Long live the LMS

No, really!

As with most things that have utility, people find issue with using them preferring other ways of going about life. Don’t want to carry cash? No problem seeing most people can use contactless to pretty much do everything they need. Doesn’t mean we’re going to get rid of cash anytime soon, though. It has utility and will continue to.

What we get hung up on in L&D is beating up on old systems as being archaic and not fit for purpose. You know why we get hung up on those things? Because we have the privilege of modern technology which enables a range of interactions, solutions and content to be created.

The LMS used to be a housing store for e-learning. It still is largely. It then grew to record, manage and administer learning sessions. Fine enough. You could finally produce metrics on learning solutions. Until we realised they are meaningless. X number of hours for learning solutions tells us nothing of value.

As it’s grown, though, the LMS can do more as a platform, but may not need to be as all dominating as some vendors would want it to be. An LMS that can manage, administer and record delivery of learning solutions is helpful, especially for regulated workforces. They need to have a good and useful way for people to know when they’re expected to complete/refresh their organisational compliance commitments. Let’s be clear, though. Fulfilling these commitments is not delivering learning solutions. Indeed as AI and automated functions become more and more the norm, arguably vendors should be looking to create systems that can automate every aspect of recording, managing and administering learning sessions. Why? So L&Ders can focus on cultivating learning cultures where they create and deliver a range of solutions that support intended outcomes.

Also, modern technologies like Yammer, Skype for Business, Slack, YouTube, all need to be better supported for integration purposes. The LMS doesn’t need to have all those as its own functionality, it needs to be able to talk to those technologies so that people aren’t confined to one place of accessing learning.

And as time and technology rapidly move forward and progress faster and further than we can keep pace with, we need to be better at not being restricted by lengthy terms of contract. Yesterday’s e-learning platform may become obsolete tomorrow and we need to have agility and responsiveness to pivot and move flexibly.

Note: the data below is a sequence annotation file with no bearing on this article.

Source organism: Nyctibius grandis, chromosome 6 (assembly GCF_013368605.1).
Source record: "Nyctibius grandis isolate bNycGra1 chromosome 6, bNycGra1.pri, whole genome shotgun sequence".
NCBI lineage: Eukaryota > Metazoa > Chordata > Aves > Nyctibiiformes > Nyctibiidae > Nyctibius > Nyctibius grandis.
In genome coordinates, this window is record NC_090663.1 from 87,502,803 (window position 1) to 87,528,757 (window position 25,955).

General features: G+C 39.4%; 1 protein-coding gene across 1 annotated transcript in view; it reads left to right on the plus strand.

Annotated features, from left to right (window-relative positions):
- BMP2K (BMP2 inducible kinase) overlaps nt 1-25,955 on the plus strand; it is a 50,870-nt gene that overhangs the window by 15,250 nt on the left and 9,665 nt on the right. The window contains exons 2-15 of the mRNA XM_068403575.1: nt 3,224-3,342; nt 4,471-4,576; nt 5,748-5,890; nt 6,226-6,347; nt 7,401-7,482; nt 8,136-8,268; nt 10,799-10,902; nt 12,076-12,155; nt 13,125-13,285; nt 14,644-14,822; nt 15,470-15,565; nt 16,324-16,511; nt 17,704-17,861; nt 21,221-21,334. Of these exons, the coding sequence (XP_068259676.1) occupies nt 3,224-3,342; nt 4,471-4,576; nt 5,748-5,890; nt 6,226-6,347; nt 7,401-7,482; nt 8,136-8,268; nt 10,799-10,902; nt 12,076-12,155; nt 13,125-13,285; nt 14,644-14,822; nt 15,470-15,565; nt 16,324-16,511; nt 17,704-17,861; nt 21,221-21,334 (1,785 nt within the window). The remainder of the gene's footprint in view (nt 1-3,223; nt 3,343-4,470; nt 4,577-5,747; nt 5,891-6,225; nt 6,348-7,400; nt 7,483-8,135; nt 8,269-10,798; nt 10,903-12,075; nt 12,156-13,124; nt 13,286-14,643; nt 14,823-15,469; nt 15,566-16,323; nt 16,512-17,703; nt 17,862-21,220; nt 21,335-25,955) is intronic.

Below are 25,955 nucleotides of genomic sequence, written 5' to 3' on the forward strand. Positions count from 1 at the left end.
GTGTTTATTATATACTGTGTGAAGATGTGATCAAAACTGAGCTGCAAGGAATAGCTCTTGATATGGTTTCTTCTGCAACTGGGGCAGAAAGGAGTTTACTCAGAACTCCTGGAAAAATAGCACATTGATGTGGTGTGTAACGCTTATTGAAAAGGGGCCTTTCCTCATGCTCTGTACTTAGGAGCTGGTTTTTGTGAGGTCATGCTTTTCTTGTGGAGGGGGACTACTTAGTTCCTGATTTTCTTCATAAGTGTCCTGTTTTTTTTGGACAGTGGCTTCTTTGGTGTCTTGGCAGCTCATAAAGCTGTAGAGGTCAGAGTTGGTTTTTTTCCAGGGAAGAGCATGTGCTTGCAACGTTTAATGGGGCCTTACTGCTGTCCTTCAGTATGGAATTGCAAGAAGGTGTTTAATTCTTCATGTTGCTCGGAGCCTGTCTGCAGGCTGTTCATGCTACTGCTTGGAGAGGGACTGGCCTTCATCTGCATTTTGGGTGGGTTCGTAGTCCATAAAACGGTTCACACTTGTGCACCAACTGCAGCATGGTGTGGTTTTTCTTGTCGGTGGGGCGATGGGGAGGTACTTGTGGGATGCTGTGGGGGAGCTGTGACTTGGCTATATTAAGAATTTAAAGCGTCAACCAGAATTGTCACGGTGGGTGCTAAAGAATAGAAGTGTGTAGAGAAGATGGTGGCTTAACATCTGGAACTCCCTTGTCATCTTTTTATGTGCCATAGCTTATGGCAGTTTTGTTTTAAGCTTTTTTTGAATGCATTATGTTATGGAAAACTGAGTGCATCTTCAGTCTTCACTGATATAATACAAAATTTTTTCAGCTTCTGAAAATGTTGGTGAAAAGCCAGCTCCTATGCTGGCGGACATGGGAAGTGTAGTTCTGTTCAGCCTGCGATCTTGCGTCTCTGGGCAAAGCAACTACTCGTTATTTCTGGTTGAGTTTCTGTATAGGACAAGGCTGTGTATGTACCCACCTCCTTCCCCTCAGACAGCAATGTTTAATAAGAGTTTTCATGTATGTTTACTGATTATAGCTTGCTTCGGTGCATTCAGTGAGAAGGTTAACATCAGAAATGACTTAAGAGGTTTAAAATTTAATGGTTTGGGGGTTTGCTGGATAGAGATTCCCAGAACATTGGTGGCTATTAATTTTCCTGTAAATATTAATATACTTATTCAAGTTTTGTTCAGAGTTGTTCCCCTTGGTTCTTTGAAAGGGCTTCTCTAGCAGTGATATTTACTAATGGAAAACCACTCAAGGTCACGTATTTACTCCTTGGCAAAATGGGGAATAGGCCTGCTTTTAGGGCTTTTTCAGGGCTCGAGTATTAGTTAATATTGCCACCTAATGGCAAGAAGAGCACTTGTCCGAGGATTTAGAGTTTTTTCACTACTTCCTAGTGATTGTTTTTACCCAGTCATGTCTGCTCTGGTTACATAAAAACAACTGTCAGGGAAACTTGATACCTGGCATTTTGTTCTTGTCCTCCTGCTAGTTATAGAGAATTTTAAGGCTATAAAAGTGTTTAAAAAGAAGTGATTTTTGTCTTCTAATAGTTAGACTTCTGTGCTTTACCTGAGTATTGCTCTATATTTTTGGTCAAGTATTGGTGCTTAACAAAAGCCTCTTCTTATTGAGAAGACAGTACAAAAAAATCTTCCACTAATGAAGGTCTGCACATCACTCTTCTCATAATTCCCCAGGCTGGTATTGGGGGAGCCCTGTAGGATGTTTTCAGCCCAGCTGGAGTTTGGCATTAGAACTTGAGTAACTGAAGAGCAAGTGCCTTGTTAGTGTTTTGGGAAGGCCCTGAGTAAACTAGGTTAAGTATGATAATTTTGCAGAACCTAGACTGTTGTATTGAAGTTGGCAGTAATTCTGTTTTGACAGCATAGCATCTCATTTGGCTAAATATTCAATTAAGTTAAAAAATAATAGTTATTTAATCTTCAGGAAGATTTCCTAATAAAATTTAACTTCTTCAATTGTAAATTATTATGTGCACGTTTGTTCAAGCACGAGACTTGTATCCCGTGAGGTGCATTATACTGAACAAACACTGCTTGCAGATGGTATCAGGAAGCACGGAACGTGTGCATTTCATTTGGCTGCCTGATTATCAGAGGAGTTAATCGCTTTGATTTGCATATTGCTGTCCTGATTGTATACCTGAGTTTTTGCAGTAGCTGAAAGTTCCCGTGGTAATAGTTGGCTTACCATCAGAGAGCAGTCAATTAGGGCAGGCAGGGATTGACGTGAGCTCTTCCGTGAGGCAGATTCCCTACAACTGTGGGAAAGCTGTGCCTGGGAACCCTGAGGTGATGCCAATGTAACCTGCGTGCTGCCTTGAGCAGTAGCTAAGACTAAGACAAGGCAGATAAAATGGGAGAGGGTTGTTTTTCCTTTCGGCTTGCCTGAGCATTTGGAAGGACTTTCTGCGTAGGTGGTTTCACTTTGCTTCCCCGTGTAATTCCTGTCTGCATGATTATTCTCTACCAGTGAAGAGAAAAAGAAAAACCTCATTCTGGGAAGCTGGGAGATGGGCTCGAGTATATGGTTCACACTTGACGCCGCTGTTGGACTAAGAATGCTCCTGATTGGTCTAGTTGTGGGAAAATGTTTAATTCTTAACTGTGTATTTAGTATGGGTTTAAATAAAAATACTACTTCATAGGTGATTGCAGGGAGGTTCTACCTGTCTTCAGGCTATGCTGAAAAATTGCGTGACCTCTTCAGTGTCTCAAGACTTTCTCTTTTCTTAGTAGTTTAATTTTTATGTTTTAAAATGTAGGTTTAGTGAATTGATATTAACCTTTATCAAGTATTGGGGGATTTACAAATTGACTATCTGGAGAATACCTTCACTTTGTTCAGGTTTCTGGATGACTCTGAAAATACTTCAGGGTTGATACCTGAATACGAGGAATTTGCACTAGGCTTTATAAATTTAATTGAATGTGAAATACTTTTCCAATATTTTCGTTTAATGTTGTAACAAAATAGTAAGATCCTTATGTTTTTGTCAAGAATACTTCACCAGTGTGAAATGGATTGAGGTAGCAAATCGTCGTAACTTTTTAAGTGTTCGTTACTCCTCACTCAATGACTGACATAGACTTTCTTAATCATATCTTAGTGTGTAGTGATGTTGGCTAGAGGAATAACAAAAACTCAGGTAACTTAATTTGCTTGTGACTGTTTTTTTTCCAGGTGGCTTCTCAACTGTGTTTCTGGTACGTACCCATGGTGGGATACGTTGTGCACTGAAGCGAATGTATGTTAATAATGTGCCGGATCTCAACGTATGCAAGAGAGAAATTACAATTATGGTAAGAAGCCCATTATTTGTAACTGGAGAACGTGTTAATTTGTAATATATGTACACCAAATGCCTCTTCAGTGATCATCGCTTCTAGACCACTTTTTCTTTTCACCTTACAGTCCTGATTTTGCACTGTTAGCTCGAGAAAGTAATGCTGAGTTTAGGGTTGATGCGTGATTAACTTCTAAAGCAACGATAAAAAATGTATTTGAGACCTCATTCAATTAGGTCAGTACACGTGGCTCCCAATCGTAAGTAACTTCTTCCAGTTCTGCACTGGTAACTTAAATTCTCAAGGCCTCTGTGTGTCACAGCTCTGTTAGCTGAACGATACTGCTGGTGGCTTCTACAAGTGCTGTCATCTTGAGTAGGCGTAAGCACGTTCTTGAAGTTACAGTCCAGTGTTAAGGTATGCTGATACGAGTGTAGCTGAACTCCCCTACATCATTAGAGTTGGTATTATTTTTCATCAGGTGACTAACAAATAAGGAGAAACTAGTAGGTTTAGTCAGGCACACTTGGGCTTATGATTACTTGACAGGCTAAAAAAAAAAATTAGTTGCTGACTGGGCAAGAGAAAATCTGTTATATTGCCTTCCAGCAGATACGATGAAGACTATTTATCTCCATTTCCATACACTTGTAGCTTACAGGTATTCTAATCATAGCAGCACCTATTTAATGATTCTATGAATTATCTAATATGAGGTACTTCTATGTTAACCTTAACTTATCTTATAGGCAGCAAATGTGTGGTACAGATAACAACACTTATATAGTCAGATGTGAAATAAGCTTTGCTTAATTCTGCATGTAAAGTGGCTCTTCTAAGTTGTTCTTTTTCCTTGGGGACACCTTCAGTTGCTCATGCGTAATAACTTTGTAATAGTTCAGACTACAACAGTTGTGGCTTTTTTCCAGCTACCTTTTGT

This kind of approach also means we can’t expect people at work to be fully agile to change from one system to the next. Which is also a key insight that people at work don’t care how they access learning solutions. They just need to know Portal Everything allows for them to get to where they need. That doesn’t mean training people on systems time and again. It means developing and providing systems that have easy UX and are accessible. From there the content and resources they access needs to be relevant and current. That’s what people at work need.

So let’s not beat up the LMS. For many vendors they’ve done well enough to make money from selling big enterprise systems for 5 year deals. But we’re now at a stage where we can trust other systems and platforms to deliver learning solutions that are too cumbersome in the LMS. The LMS has utility. Let’s just let it do what it does really well and not try to perennially fix square pegs into round holes when we no longer need to do that.

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Published by

Sukh Pabial

I'm an occupational psychologist by profession and am passionate about all things learning and development, creating holistic learning solutions and using positive psychology in the workforce.

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